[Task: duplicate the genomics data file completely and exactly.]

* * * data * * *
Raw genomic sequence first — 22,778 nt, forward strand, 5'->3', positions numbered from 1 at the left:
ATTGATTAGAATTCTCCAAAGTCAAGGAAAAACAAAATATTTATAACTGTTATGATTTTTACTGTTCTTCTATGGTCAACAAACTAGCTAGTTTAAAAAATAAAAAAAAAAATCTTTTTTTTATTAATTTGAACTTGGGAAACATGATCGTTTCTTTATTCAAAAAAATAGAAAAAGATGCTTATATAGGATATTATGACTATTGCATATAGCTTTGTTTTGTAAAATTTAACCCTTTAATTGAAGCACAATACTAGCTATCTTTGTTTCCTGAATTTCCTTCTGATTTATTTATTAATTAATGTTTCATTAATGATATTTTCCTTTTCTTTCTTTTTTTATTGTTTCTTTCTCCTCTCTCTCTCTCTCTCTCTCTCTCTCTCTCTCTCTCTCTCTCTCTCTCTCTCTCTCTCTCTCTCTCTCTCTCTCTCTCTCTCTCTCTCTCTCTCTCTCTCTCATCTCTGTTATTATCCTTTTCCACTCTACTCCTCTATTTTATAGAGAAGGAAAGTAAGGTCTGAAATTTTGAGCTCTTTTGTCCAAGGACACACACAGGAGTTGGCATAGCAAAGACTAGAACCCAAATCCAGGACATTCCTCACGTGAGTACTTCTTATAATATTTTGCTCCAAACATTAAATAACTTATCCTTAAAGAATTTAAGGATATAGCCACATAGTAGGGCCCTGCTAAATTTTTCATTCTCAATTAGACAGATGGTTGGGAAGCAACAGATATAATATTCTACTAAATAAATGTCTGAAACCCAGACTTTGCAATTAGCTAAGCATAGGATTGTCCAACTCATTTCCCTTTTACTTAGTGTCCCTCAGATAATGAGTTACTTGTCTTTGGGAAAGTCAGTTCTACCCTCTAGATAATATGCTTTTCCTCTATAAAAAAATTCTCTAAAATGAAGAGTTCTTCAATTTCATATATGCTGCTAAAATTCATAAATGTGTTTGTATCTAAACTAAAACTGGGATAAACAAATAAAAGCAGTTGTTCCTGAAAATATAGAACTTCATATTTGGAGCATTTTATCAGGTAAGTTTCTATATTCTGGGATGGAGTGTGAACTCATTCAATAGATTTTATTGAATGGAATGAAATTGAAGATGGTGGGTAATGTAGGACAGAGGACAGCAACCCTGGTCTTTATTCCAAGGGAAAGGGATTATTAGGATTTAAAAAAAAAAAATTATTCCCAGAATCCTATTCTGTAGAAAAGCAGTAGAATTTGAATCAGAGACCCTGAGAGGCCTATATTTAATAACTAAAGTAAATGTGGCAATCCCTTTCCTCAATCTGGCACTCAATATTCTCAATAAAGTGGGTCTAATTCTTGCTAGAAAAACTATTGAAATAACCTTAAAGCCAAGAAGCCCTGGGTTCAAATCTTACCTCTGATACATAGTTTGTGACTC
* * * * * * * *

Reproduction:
Raw genomic sequence first — 22,778 nt, forward strand, 5'->3', positions numbered from 1 at the left:
ATTGATTAGAATTCTCCAAAGTCAAGGAAAAACAAAATATTTATAACTGTTATGATTTTTACTGTTCTTCTATGGTCAACAAACTAGCTAGTTTAAAAAATAAAAAAAAAAATCTTTTTTTTATTAATTTGAACTTGGGAAACATGATCGTTTCTTTATTCAAAAAAATAGAAAAAGATGCTTATATAGGATATTATGACTATTGCATATAGCTTTGTTTTGTAAAATTTAACCCTTTAATTGAAGCACAATACTAGCTATCTTTGTTTCCTGAATTTCCTTCTGATTTATTTATTAATTAATGTTTCATTAATGATATTTTCCTTTTCTTTCTTTTTTTATTGTTTCTTTCTCCTCTCTCTCTCTCTCTCTCTCTCTCTCTCTCTCTCTCTCTCTCTCTCTCTCTCTCTCTCTCTCTCTCTCTCTCTCTCTCTCTCTCTCTCTCTCTCTCTCTCTCATCTCTGTTATTATCCTTTTCCACTCTACTCCTCTATTTTATAGAGAAGGAAAGTAAGGTCTGAAATTTTGAGCTCTTTTGTCCAAGGACACACACAGGAGTTGGCATAGCAAAGACTAGAACCCAAATCCAGGACATTCCTCACGTGAGTACTTCTTATAATATTTTGCTCCAAACATTAAATAACTTATCCTTAAAGAATTTAAGGATATAGCCACATAGTAGGGCCCTGCTAAATTTTTCATTCTCAATTAGACAGATGGTTGGGAAGCAACAGATATAATATTCTACTAAATAAATGTCTGAAACCCAGACTTTGCAATTAGCTAAGCATAGGATTGTCCAACTCATTTCCCTTTTACTTAGTGTCCCTCAGATAATGAGTTACTTGTCTTTGGGAAAGTCAGTTCTACCCTCTAGATAATATGCTTTTCCTCTATAAAAAAATTCTCTAAAATGAAGAGTTCTTCAATTTCATATATGCTGCTAAAATTCATAAATGTGTTTGTATCTAAACTAAAACTGGGATAAACAAATAAAAGCAGTTGTTCCTGAAAATATAGAACTTCATATTTGGAGCATTTTATCAGGTAAGTTTCTATATTCTGGGATGGAGTGTGAACTCATTCAATAGATTTTATTGAATGGAATGAAATTGAAGATGGTGGGTAATGTAGGACAGAGGACAGCAACCCTGGTCTTTATTCCAAGGGAAAGGGATTATTAGGATTTAAAAAAAAAAAATTATTCCCAGAATCCTATTCTGTAGAAAAGCAGTAGAATTTGAATCAGAGACCCTGAGAGGCCTATATTTAATAACTAAAGTAAATGTGGCAATCCCTTTCCTCAATCTGGCACTCAATATTCTCAATAAAGTGGGTCTAATTCTTGCTAGAAAAACTATTGAAATAACCTTAAAGCCAAGAAGCCCTGGGTTCAAATCTTACCTCTGATACATAGTTTGTGACTC